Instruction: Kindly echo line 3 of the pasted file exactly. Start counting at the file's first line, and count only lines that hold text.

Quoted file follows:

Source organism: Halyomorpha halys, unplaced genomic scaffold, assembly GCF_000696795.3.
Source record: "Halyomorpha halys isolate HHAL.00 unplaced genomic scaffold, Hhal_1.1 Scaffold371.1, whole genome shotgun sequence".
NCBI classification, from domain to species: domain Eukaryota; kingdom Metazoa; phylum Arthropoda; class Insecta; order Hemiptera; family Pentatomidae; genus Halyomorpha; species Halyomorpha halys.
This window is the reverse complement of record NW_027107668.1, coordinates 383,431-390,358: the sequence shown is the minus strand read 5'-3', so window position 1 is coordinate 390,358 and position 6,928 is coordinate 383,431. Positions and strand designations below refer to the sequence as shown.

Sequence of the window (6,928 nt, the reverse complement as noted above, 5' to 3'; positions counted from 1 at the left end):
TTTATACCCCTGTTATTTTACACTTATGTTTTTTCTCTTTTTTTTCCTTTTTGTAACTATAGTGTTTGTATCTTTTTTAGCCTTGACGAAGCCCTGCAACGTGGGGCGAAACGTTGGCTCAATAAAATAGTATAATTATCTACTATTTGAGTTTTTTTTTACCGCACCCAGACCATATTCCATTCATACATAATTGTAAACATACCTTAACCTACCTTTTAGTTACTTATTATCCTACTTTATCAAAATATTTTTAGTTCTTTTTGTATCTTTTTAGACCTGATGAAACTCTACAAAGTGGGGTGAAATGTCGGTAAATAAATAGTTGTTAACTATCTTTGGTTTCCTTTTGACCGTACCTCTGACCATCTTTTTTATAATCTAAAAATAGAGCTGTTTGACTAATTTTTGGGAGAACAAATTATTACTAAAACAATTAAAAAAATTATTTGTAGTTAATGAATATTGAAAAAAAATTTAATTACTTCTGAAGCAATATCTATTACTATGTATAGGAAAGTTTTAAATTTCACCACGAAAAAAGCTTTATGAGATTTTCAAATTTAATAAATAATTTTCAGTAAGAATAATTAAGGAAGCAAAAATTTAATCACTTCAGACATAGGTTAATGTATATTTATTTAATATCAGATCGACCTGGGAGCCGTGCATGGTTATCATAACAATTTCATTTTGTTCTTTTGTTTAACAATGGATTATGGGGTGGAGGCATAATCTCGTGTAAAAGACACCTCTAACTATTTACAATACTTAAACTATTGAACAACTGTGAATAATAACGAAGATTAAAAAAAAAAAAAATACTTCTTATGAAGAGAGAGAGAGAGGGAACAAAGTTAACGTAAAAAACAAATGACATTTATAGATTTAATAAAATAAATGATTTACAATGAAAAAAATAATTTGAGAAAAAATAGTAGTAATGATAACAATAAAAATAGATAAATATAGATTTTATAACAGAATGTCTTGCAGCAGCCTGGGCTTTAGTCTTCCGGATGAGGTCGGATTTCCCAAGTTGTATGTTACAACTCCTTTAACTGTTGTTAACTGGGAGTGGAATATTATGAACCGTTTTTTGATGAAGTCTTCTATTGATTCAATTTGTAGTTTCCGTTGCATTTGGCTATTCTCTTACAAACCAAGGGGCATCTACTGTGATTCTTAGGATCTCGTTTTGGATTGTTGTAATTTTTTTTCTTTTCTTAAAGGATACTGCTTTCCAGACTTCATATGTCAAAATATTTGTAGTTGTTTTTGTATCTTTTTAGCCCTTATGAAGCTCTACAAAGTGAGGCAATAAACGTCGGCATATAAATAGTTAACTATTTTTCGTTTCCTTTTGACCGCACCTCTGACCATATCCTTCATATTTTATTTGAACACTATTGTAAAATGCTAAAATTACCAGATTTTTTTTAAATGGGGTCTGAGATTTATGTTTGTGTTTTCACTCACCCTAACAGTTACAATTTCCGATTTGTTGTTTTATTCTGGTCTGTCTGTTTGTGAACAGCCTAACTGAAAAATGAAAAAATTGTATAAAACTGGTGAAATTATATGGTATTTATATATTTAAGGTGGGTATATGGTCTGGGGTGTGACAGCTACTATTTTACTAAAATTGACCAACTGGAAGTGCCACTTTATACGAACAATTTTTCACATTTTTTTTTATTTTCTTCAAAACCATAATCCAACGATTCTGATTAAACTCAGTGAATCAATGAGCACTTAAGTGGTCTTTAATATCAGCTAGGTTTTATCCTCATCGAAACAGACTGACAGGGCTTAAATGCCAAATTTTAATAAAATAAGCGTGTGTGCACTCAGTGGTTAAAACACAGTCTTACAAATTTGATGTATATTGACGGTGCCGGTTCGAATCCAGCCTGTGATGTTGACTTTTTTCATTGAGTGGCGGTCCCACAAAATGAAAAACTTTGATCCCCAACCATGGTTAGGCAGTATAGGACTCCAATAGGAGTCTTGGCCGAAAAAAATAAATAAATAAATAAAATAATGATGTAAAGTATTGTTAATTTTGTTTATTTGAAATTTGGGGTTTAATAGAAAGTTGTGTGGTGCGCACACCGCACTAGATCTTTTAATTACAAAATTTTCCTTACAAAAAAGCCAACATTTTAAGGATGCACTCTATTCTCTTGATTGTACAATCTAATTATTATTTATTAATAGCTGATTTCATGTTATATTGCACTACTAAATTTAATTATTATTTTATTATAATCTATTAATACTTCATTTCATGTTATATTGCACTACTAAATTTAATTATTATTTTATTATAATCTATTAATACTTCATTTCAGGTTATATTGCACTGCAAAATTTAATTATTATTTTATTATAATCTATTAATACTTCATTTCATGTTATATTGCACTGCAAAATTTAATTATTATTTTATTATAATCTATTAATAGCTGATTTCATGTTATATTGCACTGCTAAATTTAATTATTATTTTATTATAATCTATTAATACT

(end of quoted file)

NCBI classification, from domain to species: domain Eukaryota; kingdom Metazoa; phylum Arthropoda; class Insecta; order Hemiptera; family Pentatomidae; genus Halyomorpha; species Halyomorpha halys.